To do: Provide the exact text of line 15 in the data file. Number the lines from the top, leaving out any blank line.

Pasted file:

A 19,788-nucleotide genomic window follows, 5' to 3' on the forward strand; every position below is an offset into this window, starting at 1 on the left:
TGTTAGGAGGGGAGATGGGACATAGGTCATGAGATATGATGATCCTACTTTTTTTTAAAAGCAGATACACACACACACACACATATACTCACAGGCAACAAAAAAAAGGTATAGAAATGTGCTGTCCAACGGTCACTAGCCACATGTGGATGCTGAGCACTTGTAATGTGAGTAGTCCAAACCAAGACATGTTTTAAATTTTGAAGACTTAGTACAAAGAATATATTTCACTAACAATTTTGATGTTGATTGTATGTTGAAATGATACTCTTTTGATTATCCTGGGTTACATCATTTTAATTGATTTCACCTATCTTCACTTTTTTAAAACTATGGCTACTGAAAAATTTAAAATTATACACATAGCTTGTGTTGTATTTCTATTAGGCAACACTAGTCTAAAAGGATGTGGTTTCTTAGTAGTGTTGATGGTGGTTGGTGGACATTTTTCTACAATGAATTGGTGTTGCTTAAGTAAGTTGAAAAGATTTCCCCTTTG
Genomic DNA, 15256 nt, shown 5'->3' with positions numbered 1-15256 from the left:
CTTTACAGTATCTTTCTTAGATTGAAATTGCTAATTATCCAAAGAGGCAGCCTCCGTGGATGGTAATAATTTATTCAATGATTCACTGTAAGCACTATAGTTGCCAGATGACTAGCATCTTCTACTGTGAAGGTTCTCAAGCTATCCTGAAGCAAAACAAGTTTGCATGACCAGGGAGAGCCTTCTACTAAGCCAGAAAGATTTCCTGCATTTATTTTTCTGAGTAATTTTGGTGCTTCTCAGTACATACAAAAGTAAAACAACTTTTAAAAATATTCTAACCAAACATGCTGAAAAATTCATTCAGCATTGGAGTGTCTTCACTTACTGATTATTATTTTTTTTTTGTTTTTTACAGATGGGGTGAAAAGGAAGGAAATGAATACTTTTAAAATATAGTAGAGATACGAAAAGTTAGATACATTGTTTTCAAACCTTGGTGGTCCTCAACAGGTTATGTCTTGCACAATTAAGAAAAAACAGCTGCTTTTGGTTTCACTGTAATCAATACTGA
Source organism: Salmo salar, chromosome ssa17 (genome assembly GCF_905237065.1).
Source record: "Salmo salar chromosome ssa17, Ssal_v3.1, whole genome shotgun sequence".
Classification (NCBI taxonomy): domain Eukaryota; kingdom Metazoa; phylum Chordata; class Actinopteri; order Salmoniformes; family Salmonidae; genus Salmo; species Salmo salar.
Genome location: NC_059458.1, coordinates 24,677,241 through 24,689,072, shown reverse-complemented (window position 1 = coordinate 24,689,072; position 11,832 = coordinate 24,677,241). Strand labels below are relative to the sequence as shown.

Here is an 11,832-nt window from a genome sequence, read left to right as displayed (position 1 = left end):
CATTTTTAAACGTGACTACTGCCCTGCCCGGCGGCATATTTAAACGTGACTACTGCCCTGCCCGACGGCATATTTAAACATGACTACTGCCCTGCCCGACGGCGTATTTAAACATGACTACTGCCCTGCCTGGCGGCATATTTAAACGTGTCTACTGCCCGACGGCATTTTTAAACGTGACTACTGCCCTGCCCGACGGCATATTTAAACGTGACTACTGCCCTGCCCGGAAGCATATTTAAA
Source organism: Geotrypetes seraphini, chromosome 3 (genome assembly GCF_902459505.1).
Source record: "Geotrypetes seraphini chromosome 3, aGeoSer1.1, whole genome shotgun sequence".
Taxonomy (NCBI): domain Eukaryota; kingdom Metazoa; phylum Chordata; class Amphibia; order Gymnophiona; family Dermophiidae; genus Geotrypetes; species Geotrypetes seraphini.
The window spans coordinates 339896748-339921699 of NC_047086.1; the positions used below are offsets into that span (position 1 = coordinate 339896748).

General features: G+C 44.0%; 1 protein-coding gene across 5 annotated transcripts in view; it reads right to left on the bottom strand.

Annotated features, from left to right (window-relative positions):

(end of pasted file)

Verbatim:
General features: G+C 44.0%; 1 protein-coding gene across 5 annotated transcripts in view; it reads right to left on the bottom strand.